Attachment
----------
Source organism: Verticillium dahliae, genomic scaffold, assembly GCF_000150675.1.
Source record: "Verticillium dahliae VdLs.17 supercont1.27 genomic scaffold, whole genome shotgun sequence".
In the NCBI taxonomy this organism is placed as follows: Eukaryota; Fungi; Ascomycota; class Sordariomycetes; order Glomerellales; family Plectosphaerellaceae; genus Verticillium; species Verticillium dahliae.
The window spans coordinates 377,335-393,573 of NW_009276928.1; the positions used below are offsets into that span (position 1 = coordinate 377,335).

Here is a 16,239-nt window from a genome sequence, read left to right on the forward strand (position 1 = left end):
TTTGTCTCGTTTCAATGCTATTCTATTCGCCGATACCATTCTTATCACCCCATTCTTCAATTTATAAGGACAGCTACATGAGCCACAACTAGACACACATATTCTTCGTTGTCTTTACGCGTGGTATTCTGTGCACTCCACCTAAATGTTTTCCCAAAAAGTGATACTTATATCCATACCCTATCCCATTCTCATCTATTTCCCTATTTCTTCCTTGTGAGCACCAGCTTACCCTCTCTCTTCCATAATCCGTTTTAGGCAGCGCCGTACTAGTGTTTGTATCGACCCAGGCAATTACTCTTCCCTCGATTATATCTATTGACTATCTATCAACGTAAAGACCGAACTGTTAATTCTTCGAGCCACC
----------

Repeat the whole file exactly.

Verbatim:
Source organism: Verticillium dahliae, genomic scaffold, assembly GCF_000150675.1.
Source record: "Verticillium dahliae VdLs.17 supercont1.27 genomic scaffold, whole genome shotgun sequence".
In the NCBI taxonomy this organism is placed as follows: Eukaryota; Fungi; Ascomycota; class Sordariomycetes; order Glomerellales; family Plectosphaerellaceae; genus Verticillium; species Verticillium dahliae.
The window spans coordinates 377,335-393,573 of NW_009276928.1; the positions used below are offsets into that span (position 1 = coordinate 377,335).

Here is a 16,239-nt window from a genome sequence, read left to right on the forward strand (position 1 = left end):
TTTGTCTCGTTTCAATGCTATTCTATTCGCCGATACCATTCTTATCACCCCATTCTTCAATTTATAAGGACAGCTACATGAGCCACAACTAGACACACATATTCTTCGTTGTCTTTACGCGTGGTATTCTGTGCACTCCACCTAAATGTTTTCCCAAAAAGTGATACTTATATCCATACCCTATCCCATTCTCATCTATTTCCCTATTTCTTCCTTGTGAGCACCAGCTTACCCTCTCTCTTCCATAATCCGTTTTAGGCAGCGCCGTACTAGTGTTTGTATCGACCCAGGCAATTACTCTTCCCTCGATTATATCTATTGACTATCTATCAACGTAAAGACCGAACTGTTAATTCTTCGAGCCACC